IETF: GDPR compliance means caring about what's in your logfiles
Don't log too much, nor keep the files for too long, to stay on right side of Euro privacy rules
Sysadmins: while you're busy getting ready for the GDPR-regulated world, don't forget what your servers are storing in their logfiles.
That advice comes courtesy of a draft mulled by the Internet Engineering Task Force's Internet Area Working Group (IETF's INTAREA).
As the draft noted: “In the past couple of years, new data privacy regulations with wide geographical scope are entering into effect with big effects for technology companies and technology consumers around the world. The combination of these changes, in IETF procedure and regulatory requirements, have caused some previously established best practices to become poor practices.”
The IETF suggests sysadmins adopt a data minimisation approach to configuring their server logs:
- Full IP addresses should only be stored for as long as needed to provide a service;
- Logs should otherwise only include the first two octets of IPv4 addresses, or first three octets of IPv6 addresses;
- Inbound IP address logs shouldn't last longer than three days;
- Unnecessary identifiers should not be logged – these include source port number, timestamps, transport protocol numbers, and destination port numbers; and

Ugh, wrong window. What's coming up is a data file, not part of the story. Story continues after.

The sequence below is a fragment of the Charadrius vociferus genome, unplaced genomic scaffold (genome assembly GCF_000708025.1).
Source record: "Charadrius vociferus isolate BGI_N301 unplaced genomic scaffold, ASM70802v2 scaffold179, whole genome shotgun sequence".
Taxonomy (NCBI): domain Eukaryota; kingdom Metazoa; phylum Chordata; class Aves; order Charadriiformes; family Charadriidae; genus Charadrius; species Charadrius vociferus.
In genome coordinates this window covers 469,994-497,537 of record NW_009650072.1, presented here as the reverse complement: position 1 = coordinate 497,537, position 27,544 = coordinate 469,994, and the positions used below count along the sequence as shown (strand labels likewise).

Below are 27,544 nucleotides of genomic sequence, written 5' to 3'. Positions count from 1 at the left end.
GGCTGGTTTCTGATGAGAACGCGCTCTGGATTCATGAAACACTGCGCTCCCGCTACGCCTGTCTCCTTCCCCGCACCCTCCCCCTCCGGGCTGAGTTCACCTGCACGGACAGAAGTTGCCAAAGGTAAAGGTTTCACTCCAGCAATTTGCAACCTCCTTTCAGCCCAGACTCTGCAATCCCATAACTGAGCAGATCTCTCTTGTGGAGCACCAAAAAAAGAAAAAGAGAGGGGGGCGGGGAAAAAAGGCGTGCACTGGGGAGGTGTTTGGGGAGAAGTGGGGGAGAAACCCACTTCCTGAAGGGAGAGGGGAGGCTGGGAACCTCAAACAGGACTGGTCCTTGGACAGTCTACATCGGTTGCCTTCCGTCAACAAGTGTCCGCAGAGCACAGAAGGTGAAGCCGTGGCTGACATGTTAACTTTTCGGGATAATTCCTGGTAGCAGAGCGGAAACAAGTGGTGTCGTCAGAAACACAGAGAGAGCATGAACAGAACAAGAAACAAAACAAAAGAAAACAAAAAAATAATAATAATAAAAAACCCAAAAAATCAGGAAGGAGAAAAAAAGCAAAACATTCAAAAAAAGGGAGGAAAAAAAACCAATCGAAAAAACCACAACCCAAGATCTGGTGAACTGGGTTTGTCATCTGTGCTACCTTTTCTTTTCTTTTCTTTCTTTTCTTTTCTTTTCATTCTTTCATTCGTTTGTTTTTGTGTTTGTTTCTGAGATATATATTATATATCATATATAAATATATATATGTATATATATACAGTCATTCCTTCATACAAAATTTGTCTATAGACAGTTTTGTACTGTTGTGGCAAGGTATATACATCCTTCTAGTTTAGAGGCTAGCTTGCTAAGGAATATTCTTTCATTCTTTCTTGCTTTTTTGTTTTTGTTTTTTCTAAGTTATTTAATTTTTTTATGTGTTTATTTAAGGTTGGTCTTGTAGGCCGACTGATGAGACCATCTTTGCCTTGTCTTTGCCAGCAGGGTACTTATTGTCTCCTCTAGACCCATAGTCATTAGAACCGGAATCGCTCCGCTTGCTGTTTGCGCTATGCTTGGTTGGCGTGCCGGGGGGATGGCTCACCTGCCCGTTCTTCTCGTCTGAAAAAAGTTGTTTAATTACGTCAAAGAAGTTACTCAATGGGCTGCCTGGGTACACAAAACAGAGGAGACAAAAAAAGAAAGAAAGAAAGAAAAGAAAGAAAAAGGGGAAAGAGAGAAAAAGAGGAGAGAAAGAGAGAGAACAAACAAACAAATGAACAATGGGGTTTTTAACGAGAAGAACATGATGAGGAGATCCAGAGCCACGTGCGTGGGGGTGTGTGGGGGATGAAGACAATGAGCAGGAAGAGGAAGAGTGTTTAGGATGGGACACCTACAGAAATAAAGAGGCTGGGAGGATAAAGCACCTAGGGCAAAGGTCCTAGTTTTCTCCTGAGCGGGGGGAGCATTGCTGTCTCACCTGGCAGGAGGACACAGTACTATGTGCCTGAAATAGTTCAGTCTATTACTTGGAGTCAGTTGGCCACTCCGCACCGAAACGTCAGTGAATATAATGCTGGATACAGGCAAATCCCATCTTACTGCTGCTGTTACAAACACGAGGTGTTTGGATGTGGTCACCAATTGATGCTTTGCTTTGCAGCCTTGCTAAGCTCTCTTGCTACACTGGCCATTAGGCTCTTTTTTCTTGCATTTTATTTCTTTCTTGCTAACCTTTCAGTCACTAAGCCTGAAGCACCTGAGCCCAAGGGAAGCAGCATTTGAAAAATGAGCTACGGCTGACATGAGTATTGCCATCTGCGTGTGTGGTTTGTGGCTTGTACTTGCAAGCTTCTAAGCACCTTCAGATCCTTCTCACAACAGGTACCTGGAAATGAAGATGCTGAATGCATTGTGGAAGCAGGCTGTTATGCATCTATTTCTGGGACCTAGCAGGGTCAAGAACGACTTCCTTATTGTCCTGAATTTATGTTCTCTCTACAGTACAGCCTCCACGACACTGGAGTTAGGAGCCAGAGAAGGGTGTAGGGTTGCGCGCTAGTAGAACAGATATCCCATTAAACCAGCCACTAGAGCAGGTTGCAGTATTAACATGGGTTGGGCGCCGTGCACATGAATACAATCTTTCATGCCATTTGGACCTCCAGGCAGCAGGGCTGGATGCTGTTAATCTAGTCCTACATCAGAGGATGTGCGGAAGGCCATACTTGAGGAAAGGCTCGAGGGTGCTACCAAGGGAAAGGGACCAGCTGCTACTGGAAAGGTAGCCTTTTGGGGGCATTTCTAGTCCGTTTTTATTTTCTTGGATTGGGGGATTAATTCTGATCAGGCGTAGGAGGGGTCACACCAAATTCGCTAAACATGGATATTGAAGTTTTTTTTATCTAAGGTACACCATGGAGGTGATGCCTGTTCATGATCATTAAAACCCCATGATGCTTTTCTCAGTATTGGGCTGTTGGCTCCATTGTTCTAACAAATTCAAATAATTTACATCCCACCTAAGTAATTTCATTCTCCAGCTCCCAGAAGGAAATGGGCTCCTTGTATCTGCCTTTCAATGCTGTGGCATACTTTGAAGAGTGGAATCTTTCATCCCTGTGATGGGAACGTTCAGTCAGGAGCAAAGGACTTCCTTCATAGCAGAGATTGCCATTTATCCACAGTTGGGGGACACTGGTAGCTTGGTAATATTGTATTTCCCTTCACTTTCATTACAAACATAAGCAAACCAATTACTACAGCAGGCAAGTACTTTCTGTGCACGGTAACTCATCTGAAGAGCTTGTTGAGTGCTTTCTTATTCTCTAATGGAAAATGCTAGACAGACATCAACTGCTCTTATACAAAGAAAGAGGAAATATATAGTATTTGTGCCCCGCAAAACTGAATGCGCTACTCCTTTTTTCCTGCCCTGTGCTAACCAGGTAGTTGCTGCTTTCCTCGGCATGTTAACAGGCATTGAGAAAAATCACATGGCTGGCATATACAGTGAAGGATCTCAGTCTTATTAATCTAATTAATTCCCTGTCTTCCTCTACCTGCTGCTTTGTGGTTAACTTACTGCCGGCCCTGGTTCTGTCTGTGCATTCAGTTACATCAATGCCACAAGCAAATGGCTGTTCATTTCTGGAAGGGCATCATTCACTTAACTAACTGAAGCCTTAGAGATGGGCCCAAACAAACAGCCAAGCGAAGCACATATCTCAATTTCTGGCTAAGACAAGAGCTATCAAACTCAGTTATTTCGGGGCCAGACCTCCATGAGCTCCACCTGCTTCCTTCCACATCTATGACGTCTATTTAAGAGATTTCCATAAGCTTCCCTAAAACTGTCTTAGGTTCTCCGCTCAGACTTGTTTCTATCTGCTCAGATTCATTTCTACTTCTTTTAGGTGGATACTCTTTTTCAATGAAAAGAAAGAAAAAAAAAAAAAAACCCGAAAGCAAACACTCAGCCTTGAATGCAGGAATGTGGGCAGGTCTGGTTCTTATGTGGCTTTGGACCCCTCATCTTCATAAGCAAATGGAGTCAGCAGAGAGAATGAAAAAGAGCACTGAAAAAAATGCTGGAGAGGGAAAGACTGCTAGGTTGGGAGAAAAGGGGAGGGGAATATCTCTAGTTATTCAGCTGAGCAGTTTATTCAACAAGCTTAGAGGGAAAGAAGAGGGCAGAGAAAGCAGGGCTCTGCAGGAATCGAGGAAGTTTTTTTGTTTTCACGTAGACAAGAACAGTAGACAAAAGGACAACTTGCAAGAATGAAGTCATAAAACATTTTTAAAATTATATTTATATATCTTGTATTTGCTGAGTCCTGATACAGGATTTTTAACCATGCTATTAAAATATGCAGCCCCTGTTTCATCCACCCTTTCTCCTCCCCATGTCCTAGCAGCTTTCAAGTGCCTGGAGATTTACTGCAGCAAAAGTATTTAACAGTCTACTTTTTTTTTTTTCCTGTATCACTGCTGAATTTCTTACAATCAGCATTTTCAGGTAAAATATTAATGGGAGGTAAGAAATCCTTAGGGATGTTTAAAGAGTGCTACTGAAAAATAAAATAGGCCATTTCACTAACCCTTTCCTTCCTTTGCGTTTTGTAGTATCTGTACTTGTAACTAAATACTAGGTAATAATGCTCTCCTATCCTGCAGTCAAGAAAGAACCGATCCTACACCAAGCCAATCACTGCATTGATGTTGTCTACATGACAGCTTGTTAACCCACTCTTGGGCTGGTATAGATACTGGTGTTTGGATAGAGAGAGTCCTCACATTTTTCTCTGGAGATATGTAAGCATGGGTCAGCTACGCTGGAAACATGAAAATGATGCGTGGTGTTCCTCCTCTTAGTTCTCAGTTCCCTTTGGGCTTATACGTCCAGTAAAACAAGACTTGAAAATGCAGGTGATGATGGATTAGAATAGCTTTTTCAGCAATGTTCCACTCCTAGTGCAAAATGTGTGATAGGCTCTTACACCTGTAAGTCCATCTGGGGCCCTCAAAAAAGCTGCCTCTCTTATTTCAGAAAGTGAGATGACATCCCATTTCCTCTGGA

- Logs should be protected against unauthorised access.
Why three days, by the way? Because that lets logging cover a weekend before it's flushed.
The draft also suggested that if service providers plan to, or think they need to, store more than the data listed, they would probably need users' permission. The document added that since users aren't under any particular obligation to help “improve your service”, permission should be sought even to store data for that process.
The advice stretches beyond the purely European providers, since anybody offering services to anyone in the EU needs to comply with GDPR. Vulture South also notes that legally mandated logging, such as to comply with local telecommunications data retention laws, isn't covered by the draft.
Cookie popups here to stay, for now
On other matters GDPR, privacy consultant Lukasz Olejnik took a look at what the incoming regulations – which activate on May 25, 2018 – means for cookie consent popups, the annoying auto-nag widgets that have plagued webpages for years.
Looking at the GDPR Working Party 29 final guidance, Olejnik concluded that website owners cannot rely on “implied consent" in future, if they want to comply with GDPR. Simply showing a banner that warns new visitors about cookies and then disappears is not enough. Specific permission – a click on an "I agree" button, for example – will be required before a cookies can be set, it appears.
Not only that, but an administrative slip-up probably made things worse. The EU intended to publish an updated ePrivacy Regulation, simultaneously with the commencement of GDPR, to relax the “cookie popup” requirements.
That didn't happen, Olejnik wrote, and as a result, “data privacy rules on the web will be governed by the old ePrivacy Directive and GDPR at the same time, with GDPR having the precedence. GDPR is consent specific, so it is not surprising that Working Party 29 says that there is no way 'implied consent' can get you compliant for sure.”
Until Europe finalises its ePrivacy Directive, site owners will need to think about the privacy safeguards and agreements on their websites to maintain compliance, he wrote. ®
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